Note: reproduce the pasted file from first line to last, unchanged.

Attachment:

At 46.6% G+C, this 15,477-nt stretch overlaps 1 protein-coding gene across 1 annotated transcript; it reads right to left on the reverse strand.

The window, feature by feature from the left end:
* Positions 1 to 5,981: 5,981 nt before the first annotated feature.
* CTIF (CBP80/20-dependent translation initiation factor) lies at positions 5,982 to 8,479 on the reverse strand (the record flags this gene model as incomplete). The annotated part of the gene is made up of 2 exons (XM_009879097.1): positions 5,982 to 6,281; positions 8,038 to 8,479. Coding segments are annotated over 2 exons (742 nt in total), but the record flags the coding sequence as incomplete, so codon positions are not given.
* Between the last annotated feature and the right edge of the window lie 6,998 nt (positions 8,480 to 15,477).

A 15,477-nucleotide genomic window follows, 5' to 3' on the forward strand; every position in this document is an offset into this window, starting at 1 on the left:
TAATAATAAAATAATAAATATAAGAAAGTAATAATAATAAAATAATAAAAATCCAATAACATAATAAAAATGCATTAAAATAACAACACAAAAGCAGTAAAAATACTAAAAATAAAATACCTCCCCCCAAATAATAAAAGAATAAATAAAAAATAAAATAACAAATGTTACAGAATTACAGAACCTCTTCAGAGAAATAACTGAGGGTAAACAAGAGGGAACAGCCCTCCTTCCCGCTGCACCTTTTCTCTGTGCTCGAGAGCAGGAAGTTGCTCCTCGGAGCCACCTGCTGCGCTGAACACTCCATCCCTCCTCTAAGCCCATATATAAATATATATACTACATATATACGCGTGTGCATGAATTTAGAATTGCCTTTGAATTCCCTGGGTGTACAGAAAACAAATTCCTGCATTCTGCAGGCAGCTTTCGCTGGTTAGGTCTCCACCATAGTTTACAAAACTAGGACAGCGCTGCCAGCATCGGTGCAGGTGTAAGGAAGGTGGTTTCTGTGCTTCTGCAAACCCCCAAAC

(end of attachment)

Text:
At 46.6% G+C, this 15,477-nt stretch overlaps 1 protein-coding gene across 1 annotated transcript; it reads right to left on the reverse strand.

The window, feature by feature from the left end:
* Positions 1 to 5,981: 5,981 nt before the first annotated feature.
* CTIF (CBP80/20-dependent translation initiation factor) lies at positions 5,982 to 8,479 on the reverse strand (the record flags this gene model as incomplete). The annotated part of the gene is made up of 2 exons (XM_009879097.1): positions 5,982 to 6,281; positions 8,038 to 8,479. Coding segments are annotated over 2 exons (742 nt in total), but the record flags the coding sequence as incomplete, so codon positions are not given.
* Between the last annotated feature and the right edge of the window lie 6,998 nt (positions 8,480 to 15,477).

A 15,477-nucleotide genomic window follows, 5' to 3' on the forward strand; every position in this document is an offset into this window, starting at 1 on the left:
TAATAATAAAATAATAAATATAAGAAAGTAATAATAATAAAATAATAAAAATCCAATAACATAATAAAAATGCATTAAAATAACAACACAAAAGCAGTAAAAATACTAAAAATAAAATACCTCCCCCCAAATAATAAAAGAATAAATAAAAAATAAAATAACAAATGTTACAGAATTACAGAACCTCTTCAGAGAAATAACTGAGGGTAAACAAGAGGGAACAGCCCTCCTTCCCGCTGCACCTTTTCTCTGTGCTCGAGAGCAGGAAGTTGCTCCTCGGAGCCACCTGCTGCGCTGAACACTCCATCCCTCCTCTAAGCCCATATATAAATATATATACTACATATATACGCGTGTGCATGAATTTAGAATTGCCTTTGAATTCCCTGGGTGTACAGAAAACAAATTCCTGCATTCTGCAGGCAGCTTTCGCTGGTTAGGTCTCCACCATAGTTTACAAAACTAGGACAGCGCTGCCAGCATCGGTGCAGGTGTAAGGAAGGTGGTTTCTGTGCTTCTGCAAACCCCCAAAC